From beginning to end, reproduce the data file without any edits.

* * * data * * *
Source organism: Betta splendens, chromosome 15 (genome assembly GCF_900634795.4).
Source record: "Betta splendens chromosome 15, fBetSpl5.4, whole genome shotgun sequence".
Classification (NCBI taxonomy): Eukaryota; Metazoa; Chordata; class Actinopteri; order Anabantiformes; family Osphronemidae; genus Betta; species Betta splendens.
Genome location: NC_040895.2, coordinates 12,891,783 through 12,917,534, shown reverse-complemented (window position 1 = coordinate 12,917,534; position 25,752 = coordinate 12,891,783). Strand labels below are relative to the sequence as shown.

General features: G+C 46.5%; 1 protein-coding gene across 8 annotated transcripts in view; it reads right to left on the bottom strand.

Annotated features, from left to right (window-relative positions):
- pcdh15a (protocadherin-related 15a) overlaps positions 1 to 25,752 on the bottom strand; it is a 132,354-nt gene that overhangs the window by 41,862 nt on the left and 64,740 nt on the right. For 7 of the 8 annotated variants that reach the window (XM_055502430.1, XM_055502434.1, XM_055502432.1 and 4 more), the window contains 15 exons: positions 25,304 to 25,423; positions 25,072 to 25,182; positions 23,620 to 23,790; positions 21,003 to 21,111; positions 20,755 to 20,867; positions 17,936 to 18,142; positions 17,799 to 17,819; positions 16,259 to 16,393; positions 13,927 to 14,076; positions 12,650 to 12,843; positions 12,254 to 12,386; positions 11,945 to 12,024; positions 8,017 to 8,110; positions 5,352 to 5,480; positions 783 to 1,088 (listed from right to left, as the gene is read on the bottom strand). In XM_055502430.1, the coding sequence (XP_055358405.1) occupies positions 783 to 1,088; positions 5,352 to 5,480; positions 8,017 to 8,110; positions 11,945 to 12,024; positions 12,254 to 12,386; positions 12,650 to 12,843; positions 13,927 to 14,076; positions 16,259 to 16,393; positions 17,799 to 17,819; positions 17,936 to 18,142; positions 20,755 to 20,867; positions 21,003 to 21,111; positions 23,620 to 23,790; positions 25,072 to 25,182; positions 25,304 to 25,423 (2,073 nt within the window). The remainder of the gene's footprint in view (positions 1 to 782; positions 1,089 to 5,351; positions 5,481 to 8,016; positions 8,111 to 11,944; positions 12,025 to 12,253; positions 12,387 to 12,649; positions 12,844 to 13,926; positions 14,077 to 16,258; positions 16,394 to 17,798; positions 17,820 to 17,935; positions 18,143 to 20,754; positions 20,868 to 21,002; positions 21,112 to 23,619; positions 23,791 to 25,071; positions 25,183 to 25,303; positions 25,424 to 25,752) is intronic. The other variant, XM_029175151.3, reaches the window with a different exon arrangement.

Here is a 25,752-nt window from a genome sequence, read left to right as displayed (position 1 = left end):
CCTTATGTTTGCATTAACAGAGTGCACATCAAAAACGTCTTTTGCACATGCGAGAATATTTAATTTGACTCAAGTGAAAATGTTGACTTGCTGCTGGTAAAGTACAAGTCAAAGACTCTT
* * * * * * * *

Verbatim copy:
Source organism: Betta splendens, chromosome 15 (genome assembly GCF_900634795.4).
Source record: "Betta splendens chromosome 15, fBetSpl5.4, whole genome shotgun sequence".
Classification (NCBI taxonomy): Eukaryota; Metazoa; Chordata; class Actinopteri; order Anabantiformes; family Osphronemidae; genus Betta; species Betta splendens.
Genome location: NC_040895.2, coordinates 12,891,783 through 12,917,534, shown reverse-complemented (window position 1 = coordinate 12,917,534; position 25,752 = coordinate 12,891,783). Strand labels below are relative to the sequence as shown.

General features: G+C 46.5%; 1 protein-coding gene across 8 annotated transcripts in view; it reads right to left on the bottom strand.

Annotated features, from left to right (window-relative positions):
- pcdh15a (protocadherin-related 15a) overlaps positions 1 to 25,752 on the bottom strand; it is a 132,354-nt gene that overhangs the window by 41,862 nt on the left and 64,740 nt on the right. For 7 of the 8 annotated variants that reach the window (XM_055502430.1, XM_055502434.1, XM_055502432.1 and 4 more), the window contains 15 exons: positions 25,304 to 25,423; positions 25,072 to 25,182; positions 23,620 to 23,790; positions 21,003 to 21,111; positions 20,755 to 20,867; positions 17,936 to 18,142; positions 17,799 to 17,819; positions 16,259 to 16,393; positions 13,927 to 14,076; positions 12,650 to 12,843; positions 12,254 to 12,386; positions 11,945 to 12,024; positions 8,017 to 8,110; positions 5,352 to 5,480; positions 783 to 1,088 (listed from right to left, as the gene is read on the bottom strand). In XM_055502430.1, the coding sequence (XP_055358405.1) occupies positions 783 to 1,088; positions 5,352 to 5,480; positions 8,017 to 8,110; positions 11,945 to 12,024; positions 12,254 to 12,386; positions 12,650 to 12,843; positions 13,927 to 14,076; positions 16,259 to 16,393; positions 17,799 to 17,819; positions 17,936 to 18,142; positions 20,755 to 20,867; positions 21,003 to 21,111; positions 23,620 to 23,790; positions 25,072 to 25,182; positions 25,304 to 25,423 (2,073 nt within the window). The remainder of the gene's footprint in view (positions 1 to 782; positions 1,089 to 5,351; positions 5,481 to 8,016; positions 8,111 to 11,944; positions 12,025 to 12,253; positions 12,387 to 12,649; positions 12,844 to 13,926; positions 14,077 to 16,258; positions 16,394 to 17,798; positions 17,820 to 17,935; positions 18,143 to 20,754; positions 20,868 to 21,002; positions 21,112 to 23,619; positions 23,791 to 25,071; positions 25,183 to 25,303; positions 25,424 to 25,752) is intronic. The other variant, XM_029175151.3, reaches the window with a different exon arrangement.

Here is a 25,752-nt window from a genome sequence, read left to right as displayed (position 1 = left end):
CCTTATGTTTGCATTAACAGAGTGCACATCAAAAACGTCTTTTGCACATGCGAGAATATTTAATTTGACTCAAGTGAAAATGTTGACTTGCTGCTGGTAAAGTACAAGTCAAAGACTCTT